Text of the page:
October 3-10, 2001

The Big Travelogue: Part Six

There's nothing like a good road trip to get a feel for the state of radio these days. From June 23 until July 7, your editor (accompanied by Boston Radio Archives creator Garrett Wollman) hit the road to see what's on - and in - the air across a broad swath of mid-America.

For the next few installments of Site of the Week, we'll be recapping the many highlights of what we like to think of as The Big Trip, 2001 edition. Come along...

Click here for part one

Click here for part two

Click here for part three

Click here for part four

Click here for part five

Thursday, June 28 - It's been a very long day on the road, starting out back in Des Moines and taking us through Ames, Boone, Fort Dodge, Storm Lake and Sioux City, and we're not done yet. Crossing the South Dakota line around 6 PM, we're still half an hour away from our motel for the night, in the college town of Vermillion - and after setting up the VCRs, we're off for a few more hours of tower-hunting, thanks to the long, long days of the Midwestern summer (sunset is listed tonight for 9:35 PM!)

It's about an hour from Vermillion up to Sioux Falls, and we're making good time in spite of massive construction that has an entire side of I-29 closed.

Our first two sites are glimpsed quickly from the car, beginning with a tall TV tower about halfway between Vermillion and Sioux Falls. This is KUSD-TV 2 and KUSD-FM 89.7, the flagships of the South Dakota public broadcasting network.

Just before we turn from I-29 on to I-229, the loop road around Sioux Falls, we pull off again for a view that takes in two sites. In the foreground, just east of the interchange, we see the four towers of KNWC(AM) 1270 and the taller tower of KNWC-FM 96.5, the Sioux Falls outlets of Northwestern College's religious radio chain in the upper Midwest. Look carefully to the left of the KNWC-FM tower and you'll see another stick off in the distance, that of Fox affiliate KTTW (Channel 17).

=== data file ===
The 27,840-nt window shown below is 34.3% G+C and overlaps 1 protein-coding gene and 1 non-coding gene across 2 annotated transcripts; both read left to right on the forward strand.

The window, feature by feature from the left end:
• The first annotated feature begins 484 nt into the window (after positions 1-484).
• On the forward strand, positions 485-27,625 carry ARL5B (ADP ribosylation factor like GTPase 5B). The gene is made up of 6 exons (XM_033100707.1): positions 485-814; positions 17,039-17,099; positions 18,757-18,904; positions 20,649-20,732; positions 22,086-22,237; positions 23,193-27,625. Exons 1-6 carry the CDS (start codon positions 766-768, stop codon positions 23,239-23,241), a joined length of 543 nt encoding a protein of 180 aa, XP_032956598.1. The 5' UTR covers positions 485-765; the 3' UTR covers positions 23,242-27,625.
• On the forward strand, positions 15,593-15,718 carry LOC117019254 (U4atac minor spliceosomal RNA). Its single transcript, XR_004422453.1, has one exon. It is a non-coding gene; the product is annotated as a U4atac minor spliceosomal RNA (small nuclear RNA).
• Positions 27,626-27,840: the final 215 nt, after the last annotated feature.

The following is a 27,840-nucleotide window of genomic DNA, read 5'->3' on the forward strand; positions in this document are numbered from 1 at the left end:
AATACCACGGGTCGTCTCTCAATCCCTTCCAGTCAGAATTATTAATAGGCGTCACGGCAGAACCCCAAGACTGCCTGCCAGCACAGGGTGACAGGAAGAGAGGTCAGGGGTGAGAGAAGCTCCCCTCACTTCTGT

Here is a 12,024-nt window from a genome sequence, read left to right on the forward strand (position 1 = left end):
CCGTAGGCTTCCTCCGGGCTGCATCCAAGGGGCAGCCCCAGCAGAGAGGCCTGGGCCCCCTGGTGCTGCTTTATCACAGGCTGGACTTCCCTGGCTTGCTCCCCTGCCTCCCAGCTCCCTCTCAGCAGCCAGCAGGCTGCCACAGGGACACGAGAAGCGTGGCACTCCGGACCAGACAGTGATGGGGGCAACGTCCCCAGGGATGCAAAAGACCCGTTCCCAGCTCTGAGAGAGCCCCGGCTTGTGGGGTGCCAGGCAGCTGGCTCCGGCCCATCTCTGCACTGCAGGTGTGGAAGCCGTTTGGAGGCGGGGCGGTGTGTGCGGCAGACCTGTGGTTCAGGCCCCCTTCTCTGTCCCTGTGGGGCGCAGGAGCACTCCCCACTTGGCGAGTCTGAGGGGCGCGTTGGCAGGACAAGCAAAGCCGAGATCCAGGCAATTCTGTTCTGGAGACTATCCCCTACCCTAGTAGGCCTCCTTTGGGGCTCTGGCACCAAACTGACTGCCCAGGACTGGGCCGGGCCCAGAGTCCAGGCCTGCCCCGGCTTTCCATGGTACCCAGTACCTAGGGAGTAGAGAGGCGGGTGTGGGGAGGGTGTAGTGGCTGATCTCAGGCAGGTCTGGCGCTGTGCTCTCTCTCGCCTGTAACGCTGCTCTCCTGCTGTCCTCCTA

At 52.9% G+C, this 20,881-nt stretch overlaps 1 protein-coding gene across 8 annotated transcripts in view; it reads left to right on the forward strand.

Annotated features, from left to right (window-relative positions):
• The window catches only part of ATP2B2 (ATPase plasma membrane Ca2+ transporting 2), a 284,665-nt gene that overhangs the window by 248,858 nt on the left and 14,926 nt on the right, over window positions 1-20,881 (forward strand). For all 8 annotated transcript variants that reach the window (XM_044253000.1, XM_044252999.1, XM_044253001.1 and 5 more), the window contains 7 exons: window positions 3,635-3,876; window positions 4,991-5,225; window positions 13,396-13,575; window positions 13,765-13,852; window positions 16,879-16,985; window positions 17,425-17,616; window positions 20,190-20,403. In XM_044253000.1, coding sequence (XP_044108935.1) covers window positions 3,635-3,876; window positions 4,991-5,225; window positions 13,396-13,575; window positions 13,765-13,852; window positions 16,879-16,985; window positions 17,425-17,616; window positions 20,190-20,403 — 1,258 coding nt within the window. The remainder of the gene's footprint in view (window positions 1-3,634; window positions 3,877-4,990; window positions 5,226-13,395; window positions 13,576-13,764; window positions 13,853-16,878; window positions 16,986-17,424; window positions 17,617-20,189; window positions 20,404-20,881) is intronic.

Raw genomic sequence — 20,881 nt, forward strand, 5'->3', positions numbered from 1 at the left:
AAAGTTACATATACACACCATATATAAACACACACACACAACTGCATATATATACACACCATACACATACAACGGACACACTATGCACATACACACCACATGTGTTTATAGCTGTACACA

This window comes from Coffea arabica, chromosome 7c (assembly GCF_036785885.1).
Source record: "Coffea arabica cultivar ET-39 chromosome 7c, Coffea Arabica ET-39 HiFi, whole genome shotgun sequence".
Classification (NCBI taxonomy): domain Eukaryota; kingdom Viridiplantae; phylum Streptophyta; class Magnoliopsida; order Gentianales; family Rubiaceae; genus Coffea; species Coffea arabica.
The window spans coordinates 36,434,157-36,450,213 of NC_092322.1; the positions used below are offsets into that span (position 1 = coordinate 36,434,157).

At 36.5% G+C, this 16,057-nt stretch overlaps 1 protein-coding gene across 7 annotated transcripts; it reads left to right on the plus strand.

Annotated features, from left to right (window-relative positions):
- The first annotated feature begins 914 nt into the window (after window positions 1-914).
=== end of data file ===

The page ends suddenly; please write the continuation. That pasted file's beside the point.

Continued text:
A quick stop at the suburban office park that houses NBC affiliate KDLT-TV (Channel 46)'s studios, and we're off to downtown, all the while recounting the story of how KORN-TV (Channel 5) 60 miles west in Mitchell, S.D. became KDLT-TV, serving both cities from a tower halfway between them, then won the license for Channel 46 in Sioux Falls, moving Channel 5 to the other side of Mitchell under the new calls KDLV.

On South Phillips Avenue downtown, we find the studios of Sioux Falls' top TV station, KELO-TV (Channel 11), which feeds a network of satellite stations in towns like Reliance (and as far away as Rapid City, on the other end of the state) with CBS programming and statewide news. (Pronounce it "Kello," as in "hello," if you want to sound like a local!) Across the street sits another building that's home to former sister stations KELO AM/FM (1320/92.5) and the rest of the Mid-Continent Broadcasting radio cluster. (Mid-Continent had to sell the TV stations when it bought most of the state's cable companies a few years back...)

A few blocks away on North Dakota Avenue, attached to a hotel, we find the ABC affiliate, KSFY-TV (Channel 13), the former KSOO-TV from years gone by.

Like KELO, KSFY serves most of the state, with a satellite transmitter in the state capital of Pierre, KPRY-TV (Channel 4).